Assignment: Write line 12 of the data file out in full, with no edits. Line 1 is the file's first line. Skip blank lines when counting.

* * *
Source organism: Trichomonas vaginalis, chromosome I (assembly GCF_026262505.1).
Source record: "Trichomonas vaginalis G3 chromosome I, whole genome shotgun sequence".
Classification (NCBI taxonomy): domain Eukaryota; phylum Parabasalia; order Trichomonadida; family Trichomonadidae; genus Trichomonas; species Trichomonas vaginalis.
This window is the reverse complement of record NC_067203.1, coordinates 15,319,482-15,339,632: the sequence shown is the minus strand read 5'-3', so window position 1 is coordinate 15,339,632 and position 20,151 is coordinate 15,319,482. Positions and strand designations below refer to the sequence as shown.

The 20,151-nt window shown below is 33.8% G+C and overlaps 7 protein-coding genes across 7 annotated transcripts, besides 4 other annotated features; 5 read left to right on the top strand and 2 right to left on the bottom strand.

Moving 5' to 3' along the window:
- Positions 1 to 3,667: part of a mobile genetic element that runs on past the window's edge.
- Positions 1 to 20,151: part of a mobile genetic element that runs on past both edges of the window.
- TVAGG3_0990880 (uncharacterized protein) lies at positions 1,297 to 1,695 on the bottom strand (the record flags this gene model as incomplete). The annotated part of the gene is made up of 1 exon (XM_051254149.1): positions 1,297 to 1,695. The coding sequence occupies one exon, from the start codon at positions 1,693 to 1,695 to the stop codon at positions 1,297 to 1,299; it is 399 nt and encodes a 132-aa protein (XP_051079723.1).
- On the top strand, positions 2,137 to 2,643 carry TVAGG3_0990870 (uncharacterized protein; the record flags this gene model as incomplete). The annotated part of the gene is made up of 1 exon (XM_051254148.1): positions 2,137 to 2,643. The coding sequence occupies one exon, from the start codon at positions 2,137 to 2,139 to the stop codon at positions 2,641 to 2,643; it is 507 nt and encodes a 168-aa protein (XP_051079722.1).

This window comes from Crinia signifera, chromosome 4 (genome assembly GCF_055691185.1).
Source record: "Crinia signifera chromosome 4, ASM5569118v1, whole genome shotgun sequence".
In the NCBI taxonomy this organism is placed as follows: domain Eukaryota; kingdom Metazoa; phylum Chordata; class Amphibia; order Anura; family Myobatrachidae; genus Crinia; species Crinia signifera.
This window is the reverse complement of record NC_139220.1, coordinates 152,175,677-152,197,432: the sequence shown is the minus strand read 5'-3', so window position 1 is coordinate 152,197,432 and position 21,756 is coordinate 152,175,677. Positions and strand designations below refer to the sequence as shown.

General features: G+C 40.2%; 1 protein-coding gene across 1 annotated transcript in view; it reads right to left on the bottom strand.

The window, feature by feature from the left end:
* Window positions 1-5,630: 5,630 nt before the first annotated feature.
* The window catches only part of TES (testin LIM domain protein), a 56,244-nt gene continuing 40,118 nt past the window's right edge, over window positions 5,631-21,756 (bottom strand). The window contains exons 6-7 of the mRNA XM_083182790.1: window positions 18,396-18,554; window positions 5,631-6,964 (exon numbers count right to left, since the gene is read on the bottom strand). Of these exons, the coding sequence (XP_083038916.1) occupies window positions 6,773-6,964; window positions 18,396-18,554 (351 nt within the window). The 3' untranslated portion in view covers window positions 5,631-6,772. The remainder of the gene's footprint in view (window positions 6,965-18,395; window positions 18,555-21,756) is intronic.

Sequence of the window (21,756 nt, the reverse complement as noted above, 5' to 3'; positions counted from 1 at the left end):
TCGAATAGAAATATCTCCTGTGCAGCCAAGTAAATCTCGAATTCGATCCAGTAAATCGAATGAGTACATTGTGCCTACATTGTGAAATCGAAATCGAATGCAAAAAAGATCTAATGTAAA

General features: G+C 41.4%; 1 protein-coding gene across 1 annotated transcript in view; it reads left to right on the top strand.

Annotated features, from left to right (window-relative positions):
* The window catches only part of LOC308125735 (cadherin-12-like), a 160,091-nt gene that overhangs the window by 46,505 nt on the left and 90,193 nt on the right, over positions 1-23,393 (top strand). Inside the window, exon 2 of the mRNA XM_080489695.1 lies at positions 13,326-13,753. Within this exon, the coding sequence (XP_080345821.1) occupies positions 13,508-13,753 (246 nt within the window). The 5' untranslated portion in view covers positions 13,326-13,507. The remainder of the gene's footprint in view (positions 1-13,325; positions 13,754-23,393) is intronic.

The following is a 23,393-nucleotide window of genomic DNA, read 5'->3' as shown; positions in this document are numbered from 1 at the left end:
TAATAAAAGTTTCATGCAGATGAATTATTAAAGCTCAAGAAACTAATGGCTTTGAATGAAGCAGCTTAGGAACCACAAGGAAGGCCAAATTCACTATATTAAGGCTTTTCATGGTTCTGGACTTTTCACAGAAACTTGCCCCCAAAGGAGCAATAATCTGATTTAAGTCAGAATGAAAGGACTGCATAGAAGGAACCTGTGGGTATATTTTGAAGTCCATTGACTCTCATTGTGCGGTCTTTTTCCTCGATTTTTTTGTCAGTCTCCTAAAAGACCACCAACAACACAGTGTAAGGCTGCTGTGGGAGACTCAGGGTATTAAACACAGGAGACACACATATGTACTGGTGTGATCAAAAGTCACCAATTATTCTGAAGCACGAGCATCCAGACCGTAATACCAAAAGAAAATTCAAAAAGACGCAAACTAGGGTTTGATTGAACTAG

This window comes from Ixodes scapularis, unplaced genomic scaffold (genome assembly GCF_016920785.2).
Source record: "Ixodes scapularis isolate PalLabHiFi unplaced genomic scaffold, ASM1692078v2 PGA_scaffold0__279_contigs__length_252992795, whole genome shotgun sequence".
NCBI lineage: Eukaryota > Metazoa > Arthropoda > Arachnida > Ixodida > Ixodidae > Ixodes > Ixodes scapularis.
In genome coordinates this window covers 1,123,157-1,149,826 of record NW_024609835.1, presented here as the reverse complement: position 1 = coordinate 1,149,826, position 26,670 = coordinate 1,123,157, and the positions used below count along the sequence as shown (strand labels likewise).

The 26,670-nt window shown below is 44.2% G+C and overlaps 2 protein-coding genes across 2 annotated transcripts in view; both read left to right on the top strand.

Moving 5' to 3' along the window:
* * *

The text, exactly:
Source record: "Crinia signifera chromosome 4, ASM5569118v1, whole genome shotgun sequence".